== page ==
Is Refinancing to Save Big Bucks Worth it?

The Schwartzmans had purchased their house five years earlier using a $300,000 mortgage (30 years @ 4.6%). Their mortgage broker was pushing them to refinance, which would trim their monthly payments by about $150. However, starting a new 30-year mortgage (on the current $269,000 balance refinanced @ 3.6%) meant additional fees plus paying monthly interest for an extra five years of his life. In additon, Mr. Schwartzman knew that earlier mortgage payments carried higher ratios of interest to principal, and was reluctant to start that initial period over again.

Is refinancing at a lower rate worthwhile despite setting the mortgage back to square one?


Some financial questions are complicated, but the decision about whether to refinance at a significantly lower rate isn’t. Unless the Schwartzmans are planning on moving shortly, swapping loans and grabbing the much lower interest rate is a no-brainer. The necessary calculation is simple: What’s greater—the fees to refinance or the interest that will potentially be saved? Since refinancing costs usually run in the range of 1–2% of the loan, saving 1% in annual interest means the Schwartzmans will break even within two years.

If the annual interest savings are lower and the break-even point further out, it’s still often worth locking in a lower rate if there’s a payoff of fees within a few years. Every penny of savings afterwards is pure profit, while monthly payments will be lowered immediately.

Make it apples to apples

Mr. Schwartzman’s concerns about extending the life of his loan are unfounded because he can refinance into a 25-year mortgage. While typical home loans tend to be for 15–30 years, some lenders allow borrowers to select any repayment length of time. Mr. Schwartzman can swap his remaining balance ($269,000 plus $5,000 in fees) for a new 25-year loan at the lower rate. This way, the apples-to-apples comparison is staying with the current remaining 300 monthly payments of $1,538 (on the original 4.6% mortgage) versus the new loan’s 300 monthly charges of $1,386 ($274,000 @ 3.6% for 25 years.) In addition to having an extra $152 in his pocket every month, over time, refinancing will save the Schwartzmans $46,000 in interest!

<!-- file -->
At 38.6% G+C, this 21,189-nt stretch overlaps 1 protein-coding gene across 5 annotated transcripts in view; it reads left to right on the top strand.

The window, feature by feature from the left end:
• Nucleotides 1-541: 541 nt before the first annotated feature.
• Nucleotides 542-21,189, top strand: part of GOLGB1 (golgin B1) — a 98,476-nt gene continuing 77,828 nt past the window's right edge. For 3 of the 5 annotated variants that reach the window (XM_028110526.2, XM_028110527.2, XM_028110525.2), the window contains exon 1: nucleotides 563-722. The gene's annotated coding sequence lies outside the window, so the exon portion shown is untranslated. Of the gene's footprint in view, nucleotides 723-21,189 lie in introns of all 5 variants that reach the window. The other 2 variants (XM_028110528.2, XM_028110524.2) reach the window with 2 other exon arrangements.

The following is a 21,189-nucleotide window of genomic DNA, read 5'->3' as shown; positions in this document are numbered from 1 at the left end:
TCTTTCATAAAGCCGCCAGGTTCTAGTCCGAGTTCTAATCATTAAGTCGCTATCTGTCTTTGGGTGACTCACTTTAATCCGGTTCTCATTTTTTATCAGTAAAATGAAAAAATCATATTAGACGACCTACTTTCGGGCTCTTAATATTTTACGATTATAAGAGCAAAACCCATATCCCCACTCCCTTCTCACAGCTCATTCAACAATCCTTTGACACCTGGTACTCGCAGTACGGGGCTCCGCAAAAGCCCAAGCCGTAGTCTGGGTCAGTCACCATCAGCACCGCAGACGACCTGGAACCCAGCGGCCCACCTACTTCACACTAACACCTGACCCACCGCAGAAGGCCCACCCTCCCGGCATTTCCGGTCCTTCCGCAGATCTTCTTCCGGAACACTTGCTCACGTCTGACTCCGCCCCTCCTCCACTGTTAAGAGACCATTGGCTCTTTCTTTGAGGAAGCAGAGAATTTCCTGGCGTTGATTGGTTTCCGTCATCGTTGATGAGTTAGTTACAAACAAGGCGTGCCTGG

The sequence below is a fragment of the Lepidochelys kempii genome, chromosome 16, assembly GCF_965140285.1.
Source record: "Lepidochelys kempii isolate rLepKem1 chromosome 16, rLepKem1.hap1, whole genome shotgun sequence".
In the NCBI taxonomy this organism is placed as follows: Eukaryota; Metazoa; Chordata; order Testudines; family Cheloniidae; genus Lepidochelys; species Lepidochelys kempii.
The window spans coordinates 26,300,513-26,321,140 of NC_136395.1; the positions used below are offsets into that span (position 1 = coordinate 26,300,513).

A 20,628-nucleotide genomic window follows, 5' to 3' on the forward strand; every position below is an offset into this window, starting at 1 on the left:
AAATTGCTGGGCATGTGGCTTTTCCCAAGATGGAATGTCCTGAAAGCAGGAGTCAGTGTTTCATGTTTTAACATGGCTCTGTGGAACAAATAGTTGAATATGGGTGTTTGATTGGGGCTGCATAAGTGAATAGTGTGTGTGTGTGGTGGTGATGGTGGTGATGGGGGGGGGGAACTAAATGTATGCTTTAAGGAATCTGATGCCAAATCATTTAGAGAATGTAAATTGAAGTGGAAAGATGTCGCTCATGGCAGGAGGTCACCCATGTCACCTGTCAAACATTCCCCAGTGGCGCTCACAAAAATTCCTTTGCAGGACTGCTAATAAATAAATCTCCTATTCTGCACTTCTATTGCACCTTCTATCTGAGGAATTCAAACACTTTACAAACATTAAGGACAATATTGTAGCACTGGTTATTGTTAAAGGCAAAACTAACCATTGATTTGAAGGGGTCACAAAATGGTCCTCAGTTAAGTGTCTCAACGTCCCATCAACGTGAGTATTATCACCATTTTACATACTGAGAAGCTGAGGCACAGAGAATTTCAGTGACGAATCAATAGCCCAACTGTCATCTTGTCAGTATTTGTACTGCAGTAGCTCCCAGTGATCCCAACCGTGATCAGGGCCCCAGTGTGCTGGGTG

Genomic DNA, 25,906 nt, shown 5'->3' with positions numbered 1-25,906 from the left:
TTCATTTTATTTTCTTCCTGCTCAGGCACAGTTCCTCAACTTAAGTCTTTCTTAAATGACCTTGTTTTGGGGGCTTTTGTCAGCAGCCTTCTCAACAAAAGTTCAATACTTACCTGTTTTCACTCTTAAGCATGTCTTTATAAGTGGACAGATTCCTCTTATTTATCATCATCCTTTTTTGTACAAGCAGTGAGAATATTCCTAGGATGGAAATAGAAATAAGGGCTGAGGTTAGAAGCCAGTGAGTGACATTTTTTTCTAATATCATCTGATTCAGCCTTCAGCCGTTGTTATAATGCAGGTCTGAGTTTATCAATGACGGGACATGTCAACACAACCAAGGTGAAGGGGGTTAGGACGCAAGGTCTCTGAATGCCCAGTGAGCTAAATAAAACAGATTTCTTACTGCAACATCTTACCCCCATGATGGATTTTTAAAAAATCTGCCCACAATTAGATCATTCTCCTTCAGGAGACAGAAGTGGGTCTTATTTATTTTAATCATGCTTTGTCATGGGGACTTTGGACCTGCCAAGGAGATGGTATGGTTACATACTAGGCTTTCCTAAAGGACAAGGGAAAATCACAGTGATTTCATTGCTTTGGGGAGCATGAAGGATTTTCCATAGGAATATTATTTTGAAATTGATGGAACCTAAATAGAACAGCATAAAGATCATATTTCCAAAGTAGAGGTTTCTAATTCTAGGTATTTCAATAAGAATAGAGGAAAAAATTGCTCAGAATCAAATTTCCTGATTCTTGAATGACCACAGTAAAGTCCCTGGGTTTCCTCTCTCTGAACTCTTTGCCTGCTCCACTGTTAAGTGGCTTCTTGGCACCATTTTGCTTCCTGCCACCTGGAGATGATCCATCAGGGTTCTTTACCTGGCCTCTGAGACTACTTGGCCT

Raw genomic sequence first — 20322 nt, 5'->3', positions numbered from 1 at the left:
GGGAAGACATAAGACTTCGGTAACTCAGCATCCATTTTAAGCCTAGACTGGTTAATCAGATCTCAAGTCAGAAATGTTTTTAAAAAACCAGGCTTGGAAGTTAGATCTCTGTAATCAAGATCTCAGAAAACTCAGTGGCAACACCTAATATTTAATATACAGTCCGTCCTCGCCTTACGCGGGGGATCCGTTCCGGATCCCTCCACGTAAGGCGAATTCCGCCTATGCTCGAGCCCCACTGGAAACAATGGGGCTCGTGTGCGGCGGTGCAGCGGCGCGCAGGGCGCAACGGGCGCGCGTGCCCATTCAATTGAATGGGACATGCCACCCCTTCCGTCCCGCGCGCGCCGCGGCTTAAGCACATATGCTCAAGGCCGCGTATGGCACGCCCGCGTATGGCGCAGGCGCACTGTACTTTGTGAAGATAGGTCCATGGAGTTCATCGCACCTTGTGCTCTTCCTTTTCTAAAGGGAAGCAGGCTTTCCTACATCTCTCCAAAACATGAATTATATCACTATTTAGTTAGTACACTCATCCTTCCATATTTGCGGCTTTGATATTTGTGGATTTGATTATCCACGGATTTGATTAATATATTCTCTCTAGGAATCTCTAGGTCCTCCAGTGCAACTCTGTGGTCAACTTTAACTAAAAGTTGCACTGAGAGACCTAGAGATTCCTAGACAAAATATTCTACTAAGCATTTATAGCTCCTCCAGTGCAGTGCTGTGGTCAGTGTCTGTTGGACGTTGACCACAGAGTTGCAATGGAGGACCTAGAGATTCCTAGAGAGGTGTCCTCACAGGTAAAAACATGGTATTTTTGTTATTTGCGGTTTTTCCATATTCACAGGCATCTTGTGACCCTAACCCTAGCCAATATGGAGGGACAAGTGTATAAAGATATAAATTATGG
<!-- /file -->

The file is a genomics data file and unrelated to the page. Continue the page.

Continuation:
Or turn a pineapple into an apple

In truth, the length of almost any 30-year mortgage can be shortened by simply sending in extra money every month toward principal repayment. Say Mr. Schwartzman refinances his outstanding balance into a new 30-year mortgage, but with the current lower rates. While he is obligated to make 360 monthly payments of just $1,261, nothing is stopping him from instead sending 300 payments of the same $1,386 mentioned earlier.

As long as he lets the bank know that the extra money is for principal repayment, he will be finished with his mortgage in the same 25 years and at the same cost as the prearranged 25-year mortgage! This flexibility is why I love long-term mortgages. Borrowers have the option of paying much lower monthly payments and extending the life of the loan, but they also can decide to pay it off quickly if they have the funds and desire to do so.

(Longer terms do tend have slightly higher rates so it’s not a perfect comparison though.)

A typical mortgage mistake

Many people get confused by mortgage math. The concern Mr. Schartzman has about “starting over” his mortgage and earlier payments being more costly is widespread but wrong. The only reason early payments tend to be stuffed with interest versus later ones is because the outstanding balance is so high at that point. An equal rate of interest is charged to the unpaid balance at all times, so the more money still owed, the higher the interest. But, assuming the same outstanding balance and interest rate apply, payment number one of a 25-year mortgage and payment number 61 of a 30-year mortgage are identical. This fact sometimes shocks even major investors and mortgage brokers, but run the numbers on a loan calculator and you will see it in black and white.

Just do it…Again

Assuming they aren’t moving soon and can get approved for a new loan, it’s a waste for the Shwartzmans not to refinance. The fees are generally rolled into the outstanding balance, so there are no out-of-pocket expenditures either. Besides a bit of a hassle for rate shopping and paperwork, refinancing at a lower rate is one of the best ways to save real money. And if rates fall further a few years hence, you do it again!

Want to dig deeper?

Try these related articles

Nothing’s Lost When Starting Over a Mortgage

Reduce Your Mortgage Payments With Recasting

Borrow to Buy? Mortgaging Your Home to Make Other Investments

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